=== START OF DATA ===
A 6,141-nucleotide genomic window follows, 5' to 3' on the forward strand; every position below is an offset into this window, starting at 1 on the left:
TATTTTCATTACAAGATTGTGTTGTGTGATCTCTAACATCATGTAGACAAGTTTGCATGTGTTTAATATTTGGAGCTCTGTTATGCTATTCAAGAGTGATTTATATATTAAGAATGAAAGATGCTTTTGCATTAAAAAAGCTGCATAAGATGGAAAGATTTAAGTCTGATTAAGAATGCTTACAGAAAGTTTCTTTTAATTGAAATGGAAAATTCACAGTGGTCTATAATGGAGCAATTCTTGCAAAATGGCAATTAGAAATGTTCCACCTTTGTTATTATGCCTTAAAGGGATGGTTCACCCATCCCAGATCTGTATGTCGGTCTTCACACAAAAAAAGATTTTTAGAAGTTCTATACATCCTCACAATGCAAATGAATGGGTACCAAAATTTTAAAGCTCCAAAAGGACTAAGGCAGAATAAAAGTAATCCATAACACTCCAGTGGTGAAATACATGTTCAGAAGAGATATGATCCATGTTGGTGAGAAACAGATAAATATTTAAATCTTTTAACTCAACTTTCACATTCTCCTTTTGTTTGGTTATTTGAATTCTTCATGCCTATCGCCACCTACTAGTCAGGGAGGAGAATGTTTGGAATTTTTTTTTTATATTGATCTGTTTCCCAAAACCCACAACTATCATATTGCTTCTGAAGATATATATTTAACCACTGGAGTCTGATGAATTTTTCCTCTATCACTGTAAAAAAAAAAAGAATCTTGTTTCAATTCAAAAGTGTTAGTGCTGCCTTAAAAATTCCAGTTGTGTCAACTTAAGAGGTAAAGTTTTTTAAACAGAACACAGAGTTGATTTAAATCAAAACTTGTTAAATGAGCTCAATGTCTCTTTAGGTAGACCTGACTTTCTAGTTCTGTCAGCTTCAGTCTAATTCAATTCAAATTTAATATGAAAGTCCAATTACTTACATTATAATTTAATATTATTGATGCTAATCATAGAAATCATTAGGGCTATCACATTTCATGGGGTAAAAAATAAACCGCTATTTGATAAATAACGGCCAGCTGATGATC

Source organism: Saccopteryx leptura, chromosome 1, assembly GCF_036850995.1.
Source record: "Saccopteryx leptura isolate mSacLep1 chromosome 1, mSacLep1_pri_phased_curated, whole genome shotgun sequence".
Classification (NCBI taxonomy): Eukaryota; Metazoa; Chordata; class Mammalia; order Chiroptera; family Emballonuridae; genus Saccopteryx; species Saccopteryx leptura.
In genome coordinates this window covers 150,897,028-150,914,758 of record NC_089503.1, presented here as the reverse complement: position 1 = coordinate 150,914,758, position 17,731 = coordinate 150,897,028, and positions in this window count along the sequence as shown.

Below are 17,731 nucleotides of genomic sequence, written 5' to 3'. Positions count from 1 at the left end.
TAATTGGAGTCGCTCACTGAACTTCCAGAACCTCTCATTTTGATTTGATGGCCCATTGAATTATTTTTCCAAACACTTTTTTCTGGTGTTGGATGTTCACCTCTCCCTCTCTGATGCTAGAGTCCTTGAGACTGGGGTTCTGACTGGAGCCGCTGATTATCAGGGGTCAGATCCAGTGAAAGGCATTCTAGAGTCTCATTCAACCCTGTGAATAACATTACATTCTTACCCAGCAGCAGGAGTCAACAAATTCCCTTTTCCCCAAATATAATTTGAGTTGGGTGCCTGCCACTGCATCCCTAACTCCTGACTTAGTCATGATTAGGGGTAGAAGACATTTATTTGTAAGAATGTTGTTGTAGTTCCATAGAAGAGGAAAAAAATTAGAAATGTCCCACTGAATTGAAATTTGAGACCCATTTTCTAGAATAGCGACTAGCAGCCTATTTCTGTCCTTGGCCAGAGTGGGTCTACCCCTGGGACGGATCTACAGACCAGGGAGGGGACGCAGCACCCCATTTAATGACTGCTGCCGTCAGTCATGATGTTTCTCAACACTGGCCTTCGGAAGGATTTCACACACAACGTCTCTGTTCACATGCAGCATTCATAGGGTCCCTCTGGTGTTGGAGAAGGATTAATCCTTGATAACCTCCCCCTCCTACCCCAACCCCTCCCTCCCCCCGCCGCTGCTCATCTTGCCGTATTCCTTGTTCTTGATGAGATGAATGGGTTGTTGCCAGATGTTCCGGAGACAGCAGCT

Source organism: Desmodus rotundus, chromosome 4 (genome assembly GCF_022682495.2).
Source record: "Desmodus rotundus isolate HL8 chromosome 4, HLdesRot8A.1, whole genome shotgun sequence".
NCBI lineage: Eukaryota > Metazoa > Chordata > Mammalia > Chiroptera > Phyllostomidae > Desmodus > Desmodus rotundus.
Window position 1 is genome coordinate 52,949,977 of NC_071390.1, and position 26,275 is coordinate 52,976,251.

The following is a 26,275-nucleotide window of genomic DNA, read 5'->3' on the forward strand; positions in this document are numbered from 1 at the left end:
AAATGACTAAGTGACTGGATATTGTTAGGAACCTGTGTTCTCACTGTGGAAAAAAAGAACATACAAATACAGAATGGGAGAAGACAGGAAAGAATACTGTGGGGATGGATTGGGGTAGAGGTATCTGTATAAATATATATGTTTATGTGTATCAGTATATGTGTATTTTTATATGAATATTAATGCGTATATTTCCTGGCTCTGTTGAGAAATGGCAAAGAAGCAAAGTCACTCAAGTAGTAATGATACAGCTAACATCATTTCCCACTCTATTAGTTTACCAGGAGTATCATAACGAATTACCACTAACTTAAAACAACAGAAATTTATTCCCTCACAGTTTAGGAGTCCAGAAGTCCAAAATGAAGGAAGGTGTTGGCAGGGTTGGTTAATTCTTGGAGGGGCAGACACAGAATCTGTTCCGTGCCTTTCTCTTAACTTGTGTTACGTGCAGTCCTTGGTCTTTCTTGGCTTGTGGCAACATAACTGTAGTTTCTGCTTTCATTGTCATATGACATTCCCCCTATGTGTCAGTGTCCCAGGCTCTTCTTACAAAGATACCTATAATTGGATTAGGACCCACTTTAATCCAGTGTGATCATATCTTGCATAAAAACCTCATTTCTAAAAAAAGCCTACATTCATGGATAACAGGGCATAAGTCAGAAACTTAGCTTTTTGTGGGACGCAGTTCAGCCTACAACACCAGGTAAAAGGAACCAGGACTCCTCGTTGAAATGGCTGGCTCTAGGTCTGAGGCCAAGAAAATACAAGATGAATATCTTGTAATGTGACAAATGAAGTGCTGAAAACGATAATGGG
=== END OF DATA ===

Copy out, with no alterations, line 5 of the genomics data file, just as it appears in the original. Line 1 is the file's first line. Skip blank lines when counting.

Classification (NCBI taxonomy): Eukaryota; Metazoa; Chordata; class Mammalia; order Chiroptera; family Emballonuridae; genus Saccopteryx; species Saccopteryx leptura.